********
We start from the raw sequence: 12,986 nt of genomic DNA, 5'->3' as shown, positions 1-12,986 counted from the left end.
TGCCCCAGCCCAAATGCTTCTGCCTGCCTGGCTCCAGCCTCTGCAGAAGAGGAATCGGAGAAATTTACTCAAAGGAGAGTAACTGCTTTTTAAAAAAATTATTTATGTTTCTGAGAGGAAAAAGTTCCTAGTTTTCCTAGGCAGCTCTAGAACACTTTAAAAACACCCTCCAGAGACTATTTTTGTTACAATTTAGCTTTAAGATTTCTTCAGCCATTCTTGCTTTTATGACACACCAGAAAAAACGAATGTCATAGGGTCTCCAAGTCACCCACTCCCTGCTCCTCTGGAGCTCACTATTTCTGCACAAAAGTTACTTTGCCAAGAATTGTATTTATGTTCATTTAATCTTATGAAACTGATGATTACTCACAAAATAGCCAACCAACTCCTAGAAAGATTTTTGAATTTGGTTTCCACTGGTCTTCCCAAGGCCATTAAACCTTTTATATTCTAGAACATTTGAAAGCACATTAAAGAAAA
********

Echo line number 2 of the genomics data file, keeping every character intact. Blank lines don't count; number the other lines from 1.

TGCCCCAGCCCAAATGCTTCTGCCTGCCTGGCTCCAGCCTCTGCAGAAGAGGAATCGGAGAAATTTACTCAAAGGAGAGTAACTGCTTTTTAAAAAAATTATTTATGTTTCTGAGAGGAAAAAGTTCCTAGTTTTCCTAGGCAGCTCTAGAACACTTTAAAAACACCCTCCAGAGACTATTTTTGTTACAATTTAGCTTTAAGATTTCTTCAGCCATTCTTGCTTTTATGACACACCAGAAAAAACGAATGTCATAGGGTCTCCAAGTCACCCACTCCCTGCTCCTCTGGAGCTCACTATTTCTGCACAAAAGTTACTTTGCCAAGAATTGTATTTATGTTCATTTAATCTTATGAAACTGATGATTACTCACAAAATAGCCAACCAACTCCTAGAAAGATTTTTGAATTTGGTTTCCACTGGTCTTCCCAAGGCCATTAAACCTTTTATATTCTAGAACATTTGAAAGCACATTAAAGAAAA